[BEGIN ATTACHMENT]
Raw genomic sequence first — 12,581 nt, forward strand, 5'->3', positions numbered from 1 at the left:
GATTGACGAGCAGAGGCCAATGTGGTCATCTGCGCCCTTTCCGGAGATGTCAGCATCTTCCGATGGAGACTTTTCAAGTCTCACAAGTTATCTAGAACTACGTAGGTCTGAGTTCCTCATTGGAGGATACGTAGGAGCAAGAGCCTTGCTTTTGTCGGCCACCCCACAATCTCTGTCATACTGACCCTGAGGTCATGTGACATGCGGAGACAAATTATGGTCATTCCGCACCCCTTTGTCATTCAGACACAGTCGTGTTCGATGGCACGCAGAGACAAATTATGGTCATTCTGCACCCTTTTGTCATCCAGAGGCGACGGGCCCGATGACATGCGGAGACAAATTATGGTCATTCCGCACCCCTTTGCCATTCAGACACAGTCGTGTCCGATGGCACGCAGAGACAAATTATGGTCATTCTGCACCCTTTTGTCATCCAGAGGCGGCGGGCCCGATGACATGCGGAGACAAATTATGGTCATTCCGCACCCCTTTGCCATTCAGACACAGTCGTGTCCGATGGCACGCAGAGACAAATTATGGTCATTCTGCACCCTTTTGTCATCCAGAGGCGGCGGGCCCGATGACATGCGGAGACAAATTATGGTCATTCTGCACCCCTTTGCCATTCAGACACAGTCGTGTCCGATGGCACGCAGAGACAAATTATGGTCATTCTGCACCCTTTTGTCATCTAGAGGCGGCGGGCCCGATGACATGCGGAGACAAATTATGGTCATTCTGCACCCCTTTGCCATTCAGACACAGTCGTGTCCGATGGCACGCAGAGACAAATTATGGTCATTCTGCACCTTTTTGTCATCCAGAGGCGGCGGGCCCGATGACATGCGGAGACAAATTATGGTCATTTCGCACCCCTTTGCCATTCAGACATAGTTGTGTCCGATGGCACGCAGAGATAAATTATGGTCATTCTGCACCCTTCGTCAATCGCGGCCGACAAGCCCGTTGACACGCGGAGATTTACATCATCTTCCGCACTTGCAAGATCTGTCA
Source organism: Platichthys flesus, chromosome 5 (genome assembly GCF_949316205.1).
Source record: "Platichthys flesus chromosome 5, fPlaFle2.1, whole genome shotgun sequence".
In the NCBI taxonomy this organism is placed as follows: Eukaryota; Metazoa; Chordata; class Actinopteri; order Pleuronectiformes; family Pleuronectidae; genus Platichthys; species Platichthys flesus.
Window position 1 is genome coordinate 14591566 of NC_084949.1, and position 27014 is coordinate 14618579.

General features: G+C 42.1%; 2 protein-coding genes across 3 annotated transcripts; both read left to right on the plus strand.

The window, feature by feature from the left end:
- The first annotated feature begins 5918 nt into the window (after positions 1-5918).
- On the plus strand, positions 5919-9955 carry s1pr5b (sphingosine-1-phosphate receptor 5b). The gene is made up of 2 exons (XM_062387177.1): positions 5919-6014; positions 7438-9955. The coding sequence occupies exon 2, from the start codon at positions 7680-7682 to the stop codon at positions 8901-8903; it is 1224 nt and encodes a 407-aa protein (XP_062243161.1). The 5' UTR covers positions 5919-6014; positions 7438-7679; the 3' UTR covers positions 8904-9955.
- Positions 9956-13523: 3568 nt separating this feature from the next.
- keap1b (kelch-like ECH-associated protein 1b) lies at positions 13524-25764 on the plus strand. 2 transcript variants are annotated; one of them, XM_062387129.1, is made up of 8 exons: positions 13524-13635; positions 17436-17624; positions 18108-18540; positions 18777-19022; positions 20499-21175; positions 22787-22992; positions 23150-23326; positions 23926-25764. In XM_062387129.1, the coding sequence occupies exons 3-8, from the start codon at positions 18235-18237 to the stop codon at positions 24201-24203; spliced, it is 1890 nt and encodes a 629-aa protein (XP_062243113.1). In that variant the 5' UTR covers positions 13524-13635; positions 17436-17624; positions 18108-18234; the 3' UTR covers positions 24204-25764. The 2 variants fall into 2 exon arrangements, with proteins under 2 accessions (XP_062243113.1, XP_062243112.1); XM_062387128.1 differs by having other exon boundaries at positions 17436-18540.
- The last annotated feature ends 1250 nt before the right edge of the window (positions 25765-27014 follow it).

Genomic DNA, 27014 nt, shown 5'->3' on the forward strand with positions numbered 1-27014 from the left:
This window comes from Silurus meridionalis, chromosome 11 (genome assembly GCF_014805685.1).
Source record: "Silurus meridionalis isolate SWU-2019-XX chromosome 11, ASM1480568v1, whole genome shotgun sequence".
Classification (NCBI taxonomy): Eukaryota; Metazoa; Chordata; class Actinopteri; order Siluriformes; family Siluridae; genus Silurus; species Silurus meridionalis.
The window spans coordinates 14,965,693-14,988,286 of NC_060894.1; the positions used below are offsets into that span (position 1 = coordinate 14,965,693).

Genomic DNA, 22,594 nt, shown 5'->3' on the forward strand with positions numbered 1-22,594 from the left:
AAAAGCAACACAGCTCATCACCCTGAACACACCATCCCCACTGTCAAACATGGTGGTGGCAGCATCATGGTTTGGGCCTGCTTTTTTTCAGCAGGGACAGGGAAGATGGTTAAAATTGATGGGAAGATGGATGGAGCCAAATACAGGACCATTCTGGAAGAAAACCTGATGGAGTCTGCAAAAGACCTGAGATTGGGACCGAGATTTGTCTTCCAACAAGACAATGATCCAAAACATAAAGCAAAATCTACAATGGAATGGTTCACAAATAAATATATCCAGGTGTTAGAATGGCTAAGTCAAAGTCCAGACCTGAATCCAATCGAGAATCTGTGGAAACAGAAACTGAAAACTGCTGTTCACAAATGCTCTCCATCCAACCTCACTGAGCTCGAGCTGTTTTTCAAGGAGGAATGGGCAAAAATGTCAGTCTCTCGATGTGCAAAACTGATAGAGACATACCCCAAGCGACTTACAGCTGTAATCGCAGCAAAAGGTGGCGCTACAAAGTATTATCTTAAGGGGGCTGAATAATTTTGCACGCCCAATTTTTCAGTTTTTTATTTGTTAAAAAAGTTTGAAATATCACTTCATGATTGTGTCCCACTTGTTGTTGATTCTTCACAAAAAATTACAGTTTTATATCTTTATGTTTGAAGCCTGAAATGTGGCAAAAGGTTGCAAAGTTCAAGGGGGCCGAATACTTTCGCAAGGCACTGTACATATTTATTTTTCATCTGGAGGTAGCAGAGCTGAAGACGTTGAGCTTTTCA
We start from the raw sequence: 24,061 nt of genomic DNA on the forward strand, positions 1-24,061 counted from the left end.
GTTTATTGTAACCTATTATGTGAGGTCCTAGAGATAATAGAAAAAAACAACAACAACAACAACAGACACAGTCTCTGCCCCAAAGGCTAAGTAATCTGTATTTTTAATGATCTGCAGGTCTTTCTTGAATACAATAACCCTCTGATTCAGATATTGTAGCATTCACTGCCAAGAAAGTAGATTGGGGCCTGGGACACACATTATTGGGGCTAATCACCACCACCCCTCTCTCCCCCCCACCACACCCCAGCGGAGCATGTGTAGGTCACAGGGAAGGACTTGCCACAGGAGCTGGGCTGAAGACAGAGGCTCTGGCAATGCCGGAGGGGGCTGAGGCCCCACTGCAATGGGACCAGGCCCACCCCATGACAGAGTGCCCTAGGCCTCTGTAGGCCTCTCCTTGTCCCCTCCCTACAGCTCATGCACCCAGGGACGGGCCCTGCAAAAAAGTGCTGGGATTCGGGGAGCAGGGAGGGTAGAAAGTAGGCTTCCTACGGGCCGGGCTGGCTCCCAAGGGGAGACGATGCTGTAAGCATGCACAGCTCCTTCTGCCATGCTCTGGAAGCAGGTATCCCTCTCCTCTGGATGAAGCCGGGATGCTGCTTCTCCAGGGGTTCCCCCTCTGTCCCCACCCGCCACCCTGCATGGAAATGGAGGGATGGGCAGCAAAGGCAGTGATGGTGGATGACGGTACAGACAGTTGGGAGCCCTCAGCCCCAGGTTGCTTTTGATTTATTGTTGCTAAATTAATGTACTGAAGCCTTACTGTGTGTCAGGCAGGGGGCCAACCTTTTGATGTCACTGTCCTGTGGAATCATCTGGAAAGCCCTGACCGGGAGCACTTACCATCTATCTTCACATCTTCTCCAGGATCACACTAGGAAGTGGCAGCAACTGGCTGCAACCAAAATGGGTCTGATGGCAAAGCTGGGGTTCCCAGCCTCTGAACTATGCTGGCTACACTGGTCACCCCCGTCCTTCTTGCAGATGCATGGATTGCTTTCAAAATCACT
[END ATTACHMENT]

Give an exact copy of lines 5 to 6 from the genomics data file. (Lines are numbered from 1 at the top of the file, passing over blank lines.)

In the NCBI taxonomy this organism is placed as follows: Eukaryota; Metazoa; Chordata; class Actinopteri; order Pleuronectiformes; family Pleuronectidae; genus Platichthys; species Platichthys flesus.
Window position 1 is genome coordinate 14591566 of NC_084949.1, and position 27014 is coordinate 14618579.